And - as @AnaGramWords just posted - this also allows us to ‘drink less but better’, and we’ve really enjoyed treating ourselves to nicer wines for the weekend.

I think self-awareness is half the battle. None of us are perfect 24/7, but as long as we’re honest with ourselves and continue to have our best interests at heart day by day (even when we have days where we don’t do so well, whether that’s alcohol, exercise, food, or whatever else…), I consider that the healthiest way to be.

Great topic!


Thank you for writing this - I’m sure so many of us can recognise parts of our own life in what you wrote.

Talking to people about how you feel is so important and so overlooked by a society intent on wanting to know everything about you (through social media) but never wanting to actually know you.

I quit my job and started on my own nearly 3 years ago - pressures of International travel and being away from family - it was hard for the first little while and i’m sure the black dog was in the distance. With such easy access to alcohol it would have been easy to “open a bottle of medicine” every night but i’ve never been the person to turn to alcohol (and not from having seem ill effects in my own family), Instead I did some of what you (and others) wrote about - I have kept my relationship with alcohol as a friendly one - we enjoy each others company but normally over a meal and normally only at weekends (that weekday drinking thread is one I only ever seem to read and not contribute towards!) it is certainly a case of quality over quantity. The release from the enjoyment certainly helps my mood but it is the release from all aspects - food, wine, friends, chat and not just from wine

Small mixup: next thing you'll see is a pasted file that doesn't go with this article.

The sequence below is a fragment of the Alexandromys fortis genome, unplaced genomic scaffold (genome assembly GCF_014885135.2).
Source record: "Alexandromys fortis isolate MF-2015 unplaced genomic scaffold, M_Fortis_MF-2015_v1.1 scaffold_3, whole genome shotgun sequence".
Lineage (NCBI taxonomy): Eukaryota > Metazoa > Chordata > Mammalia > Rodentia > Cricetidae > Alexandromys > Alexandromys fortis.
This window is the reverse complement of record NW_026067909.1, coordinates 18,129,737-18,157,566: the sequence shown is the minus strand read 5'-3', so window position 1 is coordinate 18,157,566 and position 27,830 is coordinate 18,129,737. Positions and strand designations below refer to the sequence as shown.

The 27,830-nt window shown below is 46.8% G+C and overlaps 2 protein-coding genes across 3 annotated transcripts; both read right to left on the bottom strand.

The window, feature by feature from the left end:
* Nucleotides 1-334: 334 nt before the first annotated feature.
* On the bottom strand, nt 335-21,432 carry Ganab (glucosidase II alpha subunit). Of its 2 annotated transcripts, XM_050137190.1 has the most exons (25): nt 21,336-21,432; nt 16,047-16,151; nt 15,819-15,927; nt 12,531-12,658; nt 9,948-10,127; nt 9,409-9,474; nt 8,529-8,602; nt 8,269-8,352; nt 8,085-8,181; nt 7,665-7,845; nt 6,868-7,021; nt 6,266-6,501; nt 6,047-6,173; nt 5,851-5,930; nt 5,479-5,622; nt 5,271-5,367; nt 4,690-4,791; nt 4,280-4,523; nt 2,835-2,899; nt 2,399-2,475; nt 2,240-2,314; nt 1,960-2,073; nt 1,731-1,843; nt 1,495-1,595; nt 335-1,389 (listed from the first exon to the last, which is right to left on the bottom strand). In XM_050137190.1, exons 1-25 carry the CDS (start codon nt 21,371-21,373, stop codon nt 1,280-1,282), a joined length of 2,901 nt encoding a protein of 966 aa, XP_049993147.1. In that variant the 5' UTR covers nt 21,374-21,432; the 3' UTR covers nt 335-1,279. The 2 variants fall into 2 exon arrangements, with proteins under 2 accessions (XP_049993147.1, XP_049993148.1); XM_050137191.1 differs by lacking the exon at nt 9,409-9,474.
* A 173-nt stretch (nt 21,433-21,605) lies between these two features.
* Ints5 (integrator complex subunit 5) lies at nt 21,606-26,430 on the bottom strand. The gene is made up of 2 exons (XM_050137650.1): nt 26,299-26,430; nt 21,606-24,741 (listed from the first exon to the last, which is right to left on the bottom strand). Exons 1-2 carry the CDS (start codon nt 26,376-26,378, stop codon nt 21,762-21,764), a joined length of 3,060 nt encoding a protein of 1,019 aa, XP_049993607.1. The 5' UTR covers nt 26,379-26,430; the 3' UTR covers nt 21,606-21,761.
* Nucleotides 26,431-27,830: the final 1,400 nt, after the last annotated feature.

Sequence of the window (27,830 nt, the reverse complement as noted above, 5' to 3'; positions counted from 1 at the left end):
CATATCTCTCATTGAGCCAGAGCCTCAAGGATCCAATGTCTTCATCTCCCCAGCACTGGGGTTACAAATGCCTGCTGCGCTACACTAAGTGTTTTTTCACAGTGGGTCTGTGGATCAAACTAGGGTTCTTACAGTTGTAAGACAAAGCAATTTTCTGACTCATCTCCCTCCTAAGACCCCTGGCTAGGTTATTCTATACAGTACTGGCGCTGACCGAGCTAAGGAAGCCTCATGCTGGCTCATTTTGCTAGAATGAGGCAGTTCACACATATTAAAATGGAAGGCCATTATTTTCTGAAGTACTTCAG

Working out your own personal resilience tactics to issues that may causes stress and depression is essential - for me I try to keep fit, enjoy being outside (allotment…nothing like growing your own food!) and ensure I have meaningful (even if they are difficult) conversations with friends and family.


Thanks for being brave enough to post about such an important topic and to everyone who’s posted in response for their empathy and wise words. I too have used alcohol to paper over the cracks in my life with detrimental effects to my mental, and eventually physical, well being.

When I was working I became severely depressed. I was drinking too much and barely ate. Like you, I also undertook a CBT course and it helped me to recognise my triggers and be more mindful. The techniques don’t work every time but it has helped to reduce my binge drinking. Taking regular exercise was every bit as important, Becoming fitter really helped to reduce those feelings of low self esteem which was so often the trigger that led to me over doing it.

In the greater scheme of things I still drink too much, and do feel guilty as a result, but at least I have a degree of control now and importantly no longer wake up feeling like dirt.

I can’t offer you any wise words only my best wishes. Hopefully you can carry on treading that fine line between enjoyment and escapism. Oh and if it helps, you’re not alone.


Thanks for raising such an important issue Jcbl and I certainly didn’t find it controversial or uncomfortable, just very honest and interesting. And its also been great to read so many supportive and (also) interesting replies.